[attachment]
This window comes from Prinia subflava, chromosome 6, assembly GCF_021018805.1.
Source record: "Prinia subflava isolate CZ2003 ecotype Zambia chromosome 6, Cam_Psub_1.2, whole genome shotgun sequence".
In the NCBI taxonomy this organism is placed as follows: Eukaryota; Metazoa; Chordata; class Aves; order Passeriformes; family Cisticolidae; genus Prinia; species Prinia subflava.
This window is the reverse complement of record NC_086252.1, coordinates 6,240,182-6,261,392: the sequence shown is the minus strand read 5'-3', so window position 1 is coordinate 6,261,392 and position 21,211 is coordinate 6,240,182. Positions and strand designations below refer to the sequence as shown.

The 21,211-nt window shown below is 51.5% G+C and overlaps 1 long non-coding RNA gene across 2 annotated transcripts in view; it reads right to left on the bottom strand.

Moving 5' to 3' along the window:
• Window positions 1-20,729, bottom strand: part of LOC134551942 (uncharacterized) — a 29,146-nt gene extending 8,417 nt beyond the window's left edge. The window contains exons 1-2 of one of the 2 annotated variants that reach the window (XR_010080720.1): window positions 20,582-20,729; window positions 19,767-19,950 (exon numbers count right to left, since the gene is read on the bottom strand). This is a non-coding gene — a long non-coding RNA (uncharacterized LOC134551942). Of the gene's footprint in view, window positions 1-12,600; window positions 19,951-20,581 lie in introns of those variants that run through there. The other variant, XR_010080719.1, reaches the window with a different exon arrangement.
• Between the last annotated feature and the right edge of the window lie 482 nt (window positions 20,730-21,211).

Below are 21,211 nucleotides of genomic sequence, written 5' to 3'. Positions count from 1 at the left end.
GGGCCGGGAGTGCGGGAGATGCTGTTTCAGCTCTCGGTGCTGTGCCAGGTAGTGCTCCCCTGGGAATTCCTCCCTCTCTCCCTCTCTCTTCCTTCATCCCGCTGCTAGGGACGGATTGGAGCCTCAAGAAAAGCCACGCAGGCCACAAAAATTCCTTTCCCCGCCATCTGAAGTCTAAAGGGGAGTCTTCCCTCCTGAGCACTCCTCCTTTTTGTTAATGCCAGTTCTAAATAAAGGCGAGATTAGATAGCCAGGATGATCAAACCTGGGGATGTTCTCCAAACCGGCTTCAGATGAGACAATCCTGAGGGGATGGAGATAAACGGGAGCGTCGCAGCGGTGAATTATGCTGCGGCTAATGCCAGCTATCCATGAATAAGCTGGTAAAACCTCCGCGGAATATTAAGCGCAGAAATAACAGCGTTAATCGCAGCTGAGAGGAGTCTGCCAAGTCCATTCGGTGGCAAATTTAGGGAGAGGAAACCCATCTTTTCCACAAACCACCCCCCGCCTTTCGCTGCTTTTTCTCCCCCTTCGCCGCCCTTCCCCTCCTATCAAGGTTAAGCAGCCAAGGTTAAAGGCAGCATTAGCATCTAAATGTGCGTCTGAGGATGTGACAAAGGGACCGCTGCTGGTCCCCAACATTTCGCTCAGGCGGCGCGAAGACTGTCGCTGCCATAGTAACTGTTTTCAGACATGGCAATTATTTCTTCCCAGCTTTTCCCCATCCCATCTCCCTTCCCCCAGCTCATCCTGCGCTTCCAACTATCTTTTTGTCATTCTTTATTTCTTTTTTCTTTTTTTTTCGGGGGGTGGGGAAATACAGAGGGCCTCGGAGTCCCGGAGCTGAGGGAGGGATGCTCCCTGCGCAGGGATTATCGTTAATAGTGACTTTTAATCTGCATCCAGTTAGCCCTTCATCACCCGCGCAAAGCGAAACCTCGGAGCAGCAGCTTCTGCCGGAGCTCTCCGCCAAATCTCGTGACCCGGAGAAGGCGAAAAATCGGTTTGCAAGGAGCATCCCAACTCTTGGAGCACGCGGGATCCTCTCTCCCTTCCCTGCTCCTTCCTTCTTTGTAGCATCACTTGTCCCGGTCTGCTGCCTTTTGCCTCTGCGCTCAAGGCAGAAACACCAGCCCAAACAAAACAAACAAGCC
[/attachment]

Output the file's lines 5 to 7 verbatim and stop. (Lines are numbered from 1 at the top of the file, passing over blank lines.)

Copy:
The 21,211-nt window shown below is 51.5% G+C and overlaps 1 long non-coding RNA gene across 2 annotated transcripts in view; it reads right to left on the bottom strand.

Moving 5' to 3' along the window:
• Window positions 1-20,729, bottom strand: part of LOC134551942 (uncharacterized) — a 29,146-nt gene extending 8,417 nt beyond the window's left edge. The window contains exons 1-2 of one of the 2 annotated variants that reach the window (XR_010080720.1): window positions 20,582-20,729; window positions 19,767-19,950 (exon numbers count right to left, since the gene is read on the bottom strand). This is a non-coding gene — a long non-coding RNA (uncharacterized LOC134551942). Of the gene's footprint in view, window positions 1-12,600; window positions 19,951-20,581 lie in introns of those variants that run through there. The other variant, XR_010080719.1, reaches the window with a different exon arrangement.